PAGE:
Despite the team's postseason success a year ago, expectations for the Falcons among the team's fans are likely to be somewhat tempered.
Atlanta owned the league's most dynamic offense in 2016. The Falcons were first in offensive efficiency, per Football Outsiders, and Matt Ryan was the NFL's MVP. Julio Jones and Devonta Freeman joined Ryan in reaching the Pro Bowl. Ryan and Jones earned first-team All-Pro honors as well.
Offensive coordinator Kyle Shanahan left to become the San Francisco 49ers' head coach in the offseason, which resulted in Atlanta's offense taking a noticeable step backward in 2017. With Steve Sarkisian at the helm, Ryan and Jones' numbers were well below their 2016 levels.
Ryan hasn't matched last season's impressive 69.9 completion percentage and 117.1 quarterback rating. Jones, meanwhile, didn't average 100 receiving yards per game for the first time since 2012.
Going from an elite offense to merely a very good offense may not seem like a significant distinction. But the Falcons' elite offense helped compensate for a defense that ranked 26th in efficiency, according to Football Outsiders, and allowed the eighth-most yards per game (371.2).
Without the offense picking up the slack, the defense's issues have had a bigger impact on the Falcons.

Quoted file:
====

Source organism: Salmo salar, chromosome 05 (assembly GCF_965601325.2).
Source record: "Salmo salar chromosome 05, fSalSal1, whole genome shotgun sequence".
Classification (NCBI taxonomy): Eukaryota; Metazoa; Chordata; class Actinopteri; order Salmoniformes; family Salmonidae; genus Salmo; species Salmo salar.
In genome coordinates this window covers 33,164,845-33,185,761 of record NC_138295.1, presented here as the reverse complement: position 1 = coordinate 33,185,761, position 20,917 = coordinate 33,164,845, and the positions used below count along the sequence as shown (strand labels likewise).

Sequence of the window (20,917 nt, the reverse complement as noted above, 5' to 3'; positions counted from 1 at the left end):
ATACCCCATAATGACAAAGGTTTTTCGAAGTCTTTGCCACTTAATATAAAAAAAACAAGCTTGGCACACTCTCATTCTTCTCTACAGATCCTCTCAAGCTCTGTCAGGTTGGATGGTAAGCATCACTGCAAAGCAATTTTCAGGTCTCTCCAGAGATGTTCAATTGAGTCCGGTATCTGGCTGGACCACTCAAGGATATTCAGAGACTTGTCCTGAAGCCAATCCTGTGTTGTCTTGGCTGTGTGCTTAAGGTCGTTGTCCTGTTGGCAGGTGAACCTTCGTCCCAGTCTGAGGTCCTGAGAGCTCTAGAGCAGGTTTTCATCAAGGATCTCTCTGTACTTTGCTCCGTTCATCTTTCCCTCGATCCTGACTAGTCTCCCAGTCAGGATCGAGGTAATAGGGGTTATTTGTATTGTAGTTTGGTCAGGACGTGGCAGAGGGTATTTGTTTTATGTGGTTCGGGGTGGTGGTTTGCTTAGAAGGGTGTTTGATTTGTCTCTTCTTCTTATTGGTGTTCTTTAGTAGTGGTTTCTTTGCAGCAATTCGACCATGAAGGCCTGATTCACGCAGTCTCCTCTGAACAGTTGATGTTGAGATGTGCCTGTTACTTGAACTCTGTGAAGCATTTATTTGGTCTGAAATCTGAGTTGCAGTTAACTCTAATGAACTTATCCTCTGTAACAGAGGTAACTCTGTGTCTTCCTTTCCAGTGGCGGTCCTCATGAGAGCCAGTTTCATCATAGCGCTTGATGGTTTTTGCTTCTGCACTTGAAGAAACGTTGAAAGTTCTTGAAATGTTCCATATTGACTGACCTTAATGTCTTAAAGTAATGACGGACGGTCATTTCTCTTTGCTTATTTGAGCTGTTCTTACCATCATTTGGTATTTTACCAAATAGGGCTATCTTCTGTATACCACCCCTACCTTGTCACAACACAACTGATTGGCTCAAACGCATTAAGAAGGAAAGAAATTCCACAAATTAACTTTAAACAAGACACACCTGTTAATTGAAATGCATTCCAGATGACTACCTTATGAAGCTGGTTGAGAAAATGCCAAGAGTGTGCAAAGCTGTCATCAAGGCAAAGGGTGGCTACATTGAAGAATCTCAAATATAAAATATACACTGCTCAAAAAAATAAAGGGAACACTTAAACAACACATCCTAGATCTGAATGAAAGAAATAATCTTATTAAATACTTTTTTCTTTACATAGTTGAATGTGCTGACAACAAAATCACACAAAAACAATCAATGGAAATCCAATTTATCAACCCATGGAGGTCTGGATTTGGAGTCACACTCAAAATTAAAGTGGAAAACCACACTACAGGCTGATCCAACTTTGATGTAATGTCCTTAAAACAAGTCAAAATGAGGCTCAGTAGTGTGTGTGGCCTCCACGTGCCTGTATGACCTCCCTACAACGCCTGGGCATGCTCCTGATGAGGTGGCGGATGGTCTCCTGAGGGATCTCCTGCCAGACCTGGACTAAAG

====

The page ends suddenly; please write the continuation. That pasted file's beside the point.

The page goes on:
In spite of what has been a disappointing 2017 season, nobody should be surprised if Atlanta makes another run to the Super Bowl.
Carson Wentz's season-ending ACL injury cast serious doubt on the Philadelphia Eagles' title chances, while none of the Los Angeles Rams, New Orleans Saints, Carolina Panthers or Minnesota Vikings is far ahead of the pack in the NFC.
And any offense with Ryan, Jones, Freeman and Tevin Coleman has the opportunity to light up the scoreboard on its best day. If Sarkisian figures out a way to maximize all of the talent at his disposal, nobody will want to meet the Falcons in the postseason.
The Falcons may be the ultimate feast or famine team of this year's playoff field.